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VMware Virtual SAN (or sometimes called also VSAN) is a powerful solution to implement an hyperconverged storage solution available, as a separated product, for vSphere 5.5 U1 environments.

Actually, although it is a 1.0 version, is almost promising, but some UI pieces is (in my opinion) still missing: the vSphere Web Client is the management tool, but the VSAN dashboard is really limited an several other information (most could be obtained from the performance monitor) could be added to provide, for example detailed usage information.

To be honest there is an experimental feature called VSAN Observer that could give you most of those data in a dashboard oriented way. I suppose also that there could be a future version of VMware vCenter Operations Manager with detailed VSAN information.

There are really several posts (and also some video) about VSAN Observer and how to configure and use it:

If you have the virtual appliance version of vCenter Server (vCSA) it will be really easy to enable it:

  1. Log in to the Ruby vSphere Console (RVC) on your vCenter Server Appliance via SSH and run the command
    rvc username@localhost
  2. Enter the password for the specified username
  3. To enable live monitoring for a cluster, run the command: <vcenter-hostname>/<Datacenter-name>/computers/<Cluster-Name>/ –-run-webserver -–force
  4. On a web browser, navigate to your vCenter Server hostname / IP Address with the port number specified in the output of previous step (usually 8010):

The Ruby vSphere Console initially was a Fling, but now is included both in the vCenter Server Appliance and in the installable version.

For vCenter server running on Windows, is little more complicated: it include the RVC environment and has a simple batch file to start it %PROGRAMFILES%\VMware\Infrastructure\VirtualCenter Server\support\rvc\rvc.bat. Most post say that it works, but maybe they have tested only with the vCSA version.

I’ve found that on my Windows Server 2012 R2 (but also on 2008 R2) vCenter the RVC starts, but when you try to navigate across the inventory (with Unix style command cd and ls) you get this error:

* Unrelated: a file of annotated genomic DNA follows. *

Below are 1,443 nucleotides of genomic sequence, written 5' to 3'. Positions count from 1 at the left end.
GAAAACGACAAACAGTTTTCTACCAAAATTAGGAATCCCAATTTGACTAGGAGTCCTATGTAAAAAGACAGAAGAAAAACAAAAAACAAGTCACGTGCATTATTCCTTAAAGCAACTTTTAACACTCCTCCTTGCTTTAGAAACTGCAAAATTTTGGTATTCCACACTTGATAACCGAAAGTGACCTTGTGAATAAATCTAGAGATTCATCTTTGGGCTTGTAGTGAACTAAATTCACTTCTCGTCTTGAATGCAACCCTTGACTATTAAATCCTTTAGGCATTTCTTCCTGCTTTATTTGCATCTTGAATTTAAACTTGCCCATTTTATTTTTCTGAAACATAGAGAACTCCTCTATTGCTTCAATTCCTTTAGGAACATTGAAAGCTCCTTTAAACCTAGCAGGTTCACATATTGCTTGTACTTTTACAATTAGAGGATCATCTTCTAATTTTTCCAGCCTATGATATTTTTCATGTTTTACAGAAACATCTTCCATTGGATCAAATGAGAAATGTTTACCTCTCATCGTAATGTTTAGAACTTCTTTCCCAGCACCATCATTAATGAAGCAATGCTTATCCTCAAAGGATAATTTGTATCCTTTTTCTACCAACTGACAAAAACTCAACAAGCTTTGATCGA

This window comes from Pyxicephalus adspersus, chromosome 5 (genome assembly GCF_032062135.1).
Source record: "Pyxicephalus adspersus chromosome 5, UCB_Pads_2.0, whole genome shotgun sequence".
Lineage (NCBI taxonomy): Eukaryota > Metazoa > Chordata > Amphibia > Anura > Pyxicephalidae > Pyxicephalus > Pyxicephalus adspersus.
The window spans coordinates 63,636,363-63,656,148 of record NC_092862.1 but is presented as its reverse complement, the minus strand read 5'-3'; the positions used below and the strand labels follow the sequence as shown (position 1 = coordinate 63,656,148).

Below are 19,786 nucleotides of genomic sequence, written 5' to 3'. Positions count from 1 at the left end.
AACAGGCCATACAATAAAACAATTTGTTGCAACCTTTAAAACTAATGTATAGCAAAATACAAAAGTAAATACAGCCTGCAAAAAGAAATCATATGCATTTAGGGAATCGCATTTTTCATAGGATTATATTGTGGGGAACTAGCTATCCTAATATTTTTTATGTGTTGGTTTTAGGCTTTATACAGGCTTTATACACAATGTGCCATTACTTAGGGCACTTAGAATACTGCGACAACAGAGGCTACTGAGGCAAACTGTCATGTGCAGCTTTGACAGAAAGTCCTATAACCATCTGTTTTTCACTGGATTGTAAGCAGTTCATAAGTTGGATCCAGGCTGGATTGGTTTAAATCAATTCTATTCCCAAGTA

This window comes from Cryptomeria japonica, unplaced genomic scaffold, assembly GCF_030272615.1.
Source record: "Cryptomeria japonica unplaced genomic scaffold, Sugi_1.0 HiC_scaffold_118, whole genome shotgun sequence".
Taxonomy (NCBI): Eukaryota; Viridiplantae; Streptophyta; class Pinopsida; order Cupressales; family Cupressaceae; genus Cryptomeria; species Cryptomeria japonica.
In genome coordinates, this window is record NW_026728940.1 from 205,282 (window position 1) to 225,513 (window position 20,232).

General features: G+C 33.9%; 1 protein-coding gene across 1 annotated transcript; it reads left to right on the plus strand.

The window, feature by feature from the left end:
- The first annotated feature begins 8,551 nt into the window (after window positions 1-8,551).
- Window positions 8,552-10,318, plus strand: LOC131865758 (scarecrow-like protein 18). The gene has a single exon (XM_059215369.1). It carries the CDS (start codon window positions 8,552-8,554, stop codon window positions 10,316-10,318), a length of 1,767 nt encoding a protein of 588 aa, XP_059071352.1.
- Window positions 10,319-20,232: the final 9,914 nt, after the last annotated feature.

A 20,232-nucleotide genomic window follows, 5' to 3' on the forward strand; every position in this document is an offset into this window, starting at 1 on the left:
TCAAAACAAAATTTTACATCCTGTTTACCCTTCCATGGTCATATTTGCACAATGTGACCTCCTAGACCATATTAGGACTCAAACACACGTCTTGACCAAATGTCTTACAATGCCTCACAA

RuntimeError: unknown VMODL type AnyType

Fortunately I’ve got a good hist on twitter on how resolve this issue that was related to a gem (a Ruby package) too much updated.

First step was install the old version of the affected gem. The Ruby gem.bat file is under %PROGRAMFILES%\VMware\Infrastructure\VirtualCenter Server\support\ruby-*\bin

You can use this command to view all the installed gems (note that rvc has several other gems included from the rvc.bat file):

gem list --all

To install the old version:

gem install nokogiri -v 1.5.5

At this point you can simple fix your rvc.bat by removing this part and also put the right name of your vCenter Server (instead of localhost, otherwise you need to use localhost instead of the name of your vCenter):


Note also that you can put the VSAN Observer command directly in your rcv.bat by using the option -c and quoting with “” the entire command line: <vcenter-hostname>/<Datacenter-name>/computers/<Cluster-Name>/ –-run-webserver -–force

Note: the Ruby vSphere Console and the VSAN Observer tool are an experimental feature. There is no user authentication to the VSAN Observer website, and could be not save keep the VSAN Observer process running for too much hours (anyway it’s not so easy start it as a service).

Also the graphical aspect is limited and some data are not provided, but could be a nice idea of a possible GUI to VSAN or some monitor widget.

I hope that in the next version we can have something integrated in the vSphere Web Client provided by vCenter Server or Operations Manager, that include a simple way to watch your data distribution across the hosts, monitor the disks status (using SMART but also providing more data about the SSD usage and health), estimate the bandwidth efficiency and so on.


Virtualization, Cloud and Storage Architect. Tech Field delegate. VMUG IT Co-Founder and board member. VMware VMTN Moderator and vExpert 2010-24. Dell TechCenter Rockstar 2014-15. Microsoft MVP 2014-16. Veeam Vanguard 2015-23. Nutanix NTC 2014-20. Several certifications including: VCDX-DCV, VCP-DCV/DT/Cloud, VCAP-DCA/DCD/CIA/CID/DTA/DTD, MCSA, MCSE, MCITP, CCA, NPP.